Vancouver Sleep Clinic
is not actually from Vancouver, but they did actually play a show at Baby's All Right in Williamsburg last night - and it was magical
. If you aren't familiar with Vancouver Sleep Clinic, they are comprised of Tim Bettinson's vocals backed by Aaron Moore on keys. As otherworldly and introspective as this band sounds on a recording, they are infinitely better in person.
Baby's All Right was the perfect venue for Vancouver Sleep Clinic's ambient yet energetic set. The Green Room in Baby's (now that I've finally been to Baby's All Right, I can join the hipsters in calling it Baby's) was a small enough space that I was able to see Bettinson's serene facial expressions even though I showed up just in time to hear him open his set with "Lung" and didn't have a chance to engage in my usual practice of parking myself right at the base of the stage. Although I had to crane my neck to see over the top of somebody's trucker hat, I still felt enveloped by VSC's light and rippling sound. Unfortunately, the room was also small enough that the rest of the audience was able to develop a healthy disdain for me as I attempted to bob and weave through the small but tightly-packed crowd to take photos that did not include the aforementioned trucker hat.
Bettinson and Moore hypnotized the crowd by playing several songs, including "It's Killing Me to Love You" - which I have listened to at least thirty times since the show - before Bettinson addressed the audience with a mildly surprised "Hi." Bettinson mentioned his disbelief over his musical success several times throughout the show, including an incredulous admission that just a few years ago he was performing for a small handful of people in his parents' house. I've heard artists mention how they wrote certain songs as teenagers, but when Bettinson spoke about writing some of his lyrics when he was seventeen, it felt like he was still very close to that process. His grounded demeanor won the crowd over completely.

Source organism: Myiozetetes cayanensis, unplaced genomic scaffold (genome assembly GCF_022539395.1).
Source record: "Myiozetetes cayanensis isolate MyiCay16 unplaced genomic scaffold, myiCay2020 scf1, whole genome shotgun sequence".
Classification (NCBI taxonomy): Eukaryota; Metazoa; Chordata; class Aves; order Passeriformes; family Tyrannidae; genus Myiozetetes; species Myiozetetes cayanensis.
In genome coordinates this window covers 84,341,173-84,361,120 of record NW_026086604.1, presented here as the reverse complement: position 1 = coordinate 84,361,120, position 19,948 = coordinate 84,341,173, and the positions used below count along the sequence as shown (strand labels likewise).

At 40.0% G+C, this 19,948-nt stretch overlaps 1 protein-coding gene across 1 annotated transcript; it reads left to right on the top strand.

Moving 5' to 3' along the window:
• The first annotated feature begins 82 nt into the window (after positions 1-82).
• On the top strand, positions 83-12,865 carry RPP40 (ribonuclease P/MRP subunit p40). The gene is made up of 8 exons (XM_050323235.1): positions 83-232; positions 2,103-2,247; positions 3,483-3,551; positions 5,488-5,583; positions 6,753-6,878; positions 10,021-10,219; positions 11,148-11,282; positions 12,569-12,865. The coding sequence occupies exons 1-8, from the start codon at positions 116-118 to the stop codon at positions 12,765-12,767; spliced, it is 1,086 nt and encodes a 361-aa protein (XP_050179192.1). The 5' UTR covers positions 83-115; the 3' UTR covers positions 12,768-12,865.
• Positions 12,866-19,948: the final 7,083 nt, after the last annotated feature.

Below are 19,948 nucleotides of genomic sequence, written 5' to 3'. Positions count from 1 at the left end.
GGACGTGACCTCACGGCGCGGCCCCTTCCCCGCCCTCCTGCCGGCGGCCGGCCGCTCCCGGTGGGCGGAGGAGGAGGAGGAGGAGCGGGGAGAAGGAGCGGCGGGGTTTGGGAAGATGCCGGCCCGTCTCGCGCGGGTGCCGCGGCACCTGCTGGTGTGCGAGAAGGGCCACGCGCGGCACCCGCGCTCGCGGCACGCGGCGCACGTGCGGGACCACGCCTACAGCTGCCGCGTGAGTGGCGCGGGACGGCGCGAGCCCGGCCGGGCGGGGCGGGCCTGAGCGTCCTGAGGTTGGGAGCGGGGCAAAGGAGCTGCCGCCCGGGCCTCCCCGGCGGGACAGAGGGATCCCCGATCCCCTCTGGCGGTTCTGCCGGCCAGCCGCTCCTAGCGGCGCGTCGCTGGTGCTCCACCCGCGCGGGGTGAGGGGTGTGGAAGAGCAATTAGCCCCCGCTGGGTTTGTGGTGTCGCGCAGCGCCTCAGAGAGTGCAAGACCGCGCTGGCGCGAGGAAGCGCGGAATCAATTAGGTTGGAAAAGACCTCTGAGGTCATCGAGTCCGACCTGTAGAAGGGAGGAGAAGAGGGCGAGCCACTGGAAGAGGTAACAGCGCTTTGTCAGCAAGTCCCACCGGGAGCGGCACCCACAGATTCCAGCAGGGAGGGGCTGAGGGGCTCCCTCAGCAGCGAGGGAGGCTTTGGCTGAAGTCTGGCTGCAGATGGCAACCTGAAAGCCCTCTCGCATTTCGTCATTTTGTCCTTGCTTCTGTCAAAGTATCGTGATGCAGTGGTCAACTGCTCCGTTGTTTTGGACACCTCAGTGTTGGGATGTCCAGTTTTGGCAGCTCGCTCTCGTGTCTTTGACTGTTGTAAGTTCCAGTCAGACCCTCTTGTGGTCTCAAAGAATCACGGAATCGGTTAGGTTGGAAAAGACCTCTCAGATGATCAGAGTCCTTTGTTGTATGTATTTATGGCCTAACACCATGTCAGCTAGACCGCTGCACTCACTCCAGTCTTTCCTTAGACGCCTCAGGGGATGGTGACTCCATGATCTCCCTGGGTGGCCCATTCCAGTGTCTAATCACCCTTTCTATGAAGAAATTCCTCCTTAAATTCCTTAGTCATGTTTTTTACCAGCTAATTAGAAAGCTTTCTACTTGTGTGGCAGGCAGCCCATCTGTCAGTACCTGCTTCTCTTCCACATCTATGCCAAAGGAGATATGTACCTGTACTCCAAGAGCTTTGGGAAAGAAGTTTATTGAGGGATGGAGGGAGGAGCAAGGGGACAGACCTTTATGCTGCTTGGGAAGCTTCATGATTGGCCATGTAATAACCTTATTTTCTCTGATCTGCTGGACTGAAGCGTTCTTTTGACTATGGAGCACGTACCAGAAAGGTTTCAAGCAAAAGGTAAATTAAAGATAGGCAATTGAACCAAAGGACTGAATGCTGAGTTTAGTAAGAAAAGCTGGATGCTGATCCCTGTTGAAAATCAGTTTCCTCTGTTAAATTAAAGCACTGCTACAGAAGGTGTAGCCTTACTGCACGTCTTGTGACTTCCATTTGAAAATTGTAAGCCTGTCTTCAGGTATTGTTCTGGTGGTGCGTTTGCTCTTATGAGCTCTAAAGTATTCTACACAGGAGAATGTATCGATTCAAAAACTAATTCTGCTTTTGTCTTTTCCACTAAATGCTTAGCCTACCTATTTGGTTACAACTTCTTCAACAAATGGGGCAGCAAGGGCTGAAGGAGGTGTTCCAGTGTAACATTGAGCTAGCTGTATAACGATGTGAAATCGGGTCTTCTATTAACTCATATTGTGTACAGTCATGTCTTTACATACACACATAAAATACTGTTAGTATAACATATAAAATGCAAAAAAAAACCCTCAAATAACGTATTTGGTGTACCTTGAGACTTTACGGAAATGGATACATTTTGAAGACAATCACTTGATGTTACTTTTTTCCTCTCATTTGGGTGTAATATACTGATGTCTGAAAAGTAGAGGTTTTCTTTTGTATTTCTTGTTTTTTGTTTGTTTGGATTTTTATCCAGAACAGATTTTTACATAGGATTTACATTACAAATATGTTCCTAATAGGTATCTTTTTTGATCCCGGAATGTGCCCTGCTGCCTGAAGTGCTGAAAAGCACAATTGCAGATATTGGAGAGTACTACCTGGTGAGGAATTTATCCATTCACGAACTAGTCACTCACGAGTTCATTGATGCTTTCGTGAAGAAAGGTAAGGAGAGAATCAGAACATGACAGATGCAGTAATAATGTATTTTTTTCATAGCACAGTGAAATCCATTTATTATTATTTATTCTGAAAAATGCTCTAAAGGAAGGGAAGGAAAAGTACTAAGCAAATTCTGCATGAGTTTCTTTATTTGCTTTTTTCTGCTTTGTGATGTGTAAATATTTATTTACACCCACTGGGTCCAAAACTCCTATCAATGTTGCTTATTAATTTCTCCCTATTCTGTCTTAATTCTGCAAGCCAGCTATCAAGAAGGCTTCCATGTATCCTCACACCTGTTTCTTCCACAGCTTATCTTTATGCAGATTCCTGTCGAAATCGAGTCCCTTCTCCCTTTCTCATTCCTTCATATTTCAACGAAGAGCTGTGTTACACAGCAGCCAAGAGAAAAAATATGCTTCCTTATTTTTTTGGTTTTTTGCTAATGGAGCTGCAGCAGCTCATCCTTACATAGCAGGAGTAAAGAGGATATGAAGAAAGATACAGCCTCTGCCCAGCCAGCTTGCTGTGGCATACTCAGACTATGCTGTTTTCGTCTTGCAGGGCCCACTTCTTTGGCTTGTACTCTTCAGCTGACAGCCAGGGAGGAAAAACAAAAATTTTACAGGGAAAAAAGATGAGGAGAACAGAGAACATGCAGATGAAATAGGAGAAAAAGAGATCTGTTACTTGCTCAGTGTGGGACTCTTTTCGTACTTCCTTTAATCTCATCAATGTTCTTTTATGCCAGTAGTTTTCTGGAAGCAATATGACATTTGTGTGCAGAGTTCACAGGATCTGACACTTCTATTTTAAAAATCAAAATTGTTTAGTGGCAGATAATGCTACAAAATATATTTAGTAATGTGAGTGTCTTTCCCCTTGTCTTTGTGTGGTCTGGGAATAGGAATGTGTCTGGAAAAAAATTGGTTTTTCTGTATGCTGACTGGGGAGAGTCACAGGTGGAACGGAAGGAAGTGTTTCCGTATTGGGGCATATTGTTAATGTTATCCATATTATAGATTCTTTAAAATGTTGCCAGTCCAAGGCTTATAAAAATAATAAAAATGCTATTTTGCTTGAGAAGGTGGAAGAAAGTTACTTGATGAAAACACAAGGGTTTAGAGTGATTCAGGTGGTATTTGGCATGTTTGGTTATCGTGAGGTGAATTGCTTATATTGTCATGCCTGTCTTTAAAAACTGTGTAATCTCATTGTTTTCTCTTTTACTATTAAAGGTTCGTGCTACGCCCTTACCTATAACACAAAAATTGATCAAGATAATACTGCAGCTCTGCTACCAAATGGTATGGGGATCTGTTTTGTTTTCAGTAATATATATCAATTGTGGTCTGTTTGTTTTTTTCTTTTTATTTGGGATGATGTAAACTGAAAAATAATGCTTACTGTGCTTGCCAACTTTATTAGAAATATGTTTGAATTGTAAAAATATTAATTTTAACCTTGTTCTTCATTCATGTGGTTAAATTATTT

The audience seemed to be composed of long-standing fans of VSC. I overheard hopeful predictions for what song was up next, nearly everyone was swaying or at least doing those little head nods to the music, and Bettinson even commented on how many people were singing along. Audience support for VSC was most explicit when a slightly slurred voice broke the silence between songs with a shouted proclamation of, "You're the greatest!" directed towards the stage. Aside from enthusiastic outbursts like this, the crowd in the Green Room must have been composed of New York's most laid back individuals because everyone was fairly accommodating of my attempts to get closer to the stage and blessedly tolerant of that one time when I accidentally took a picture with the flash on.
For the first half of their set, Bettinson and Moore were backlit by projected animations straight out of a Lewis Carroll hallucination. Standouts included a metallic rainbow basket weave pattern and a dancing circle of people who appeared to be covered in a material texturally similar to the head of a mop. This surreal light show paired well with VSC's stage presence, which alternated between lightheartedness and vulnerable emotion. Moore kept a stoic expression throughout most of the set, and when Bettinson wasn't in the middle of one of his unselfconscious dance interludes, he sang with so much honest intensity that I wasn't even embarrassed when I started crying in the middle of "Empire."
The crowd cheered Bettinson and Moore back to the stage for an encore after which they walked off to shouts of "Ten more songs!" that had my full support. The lingering impression left by this show can best be summed up by the fact that I rode a slow local train all the way home after the show last night, yet I'm still in the same good mood I was in when I walked out of Baby's.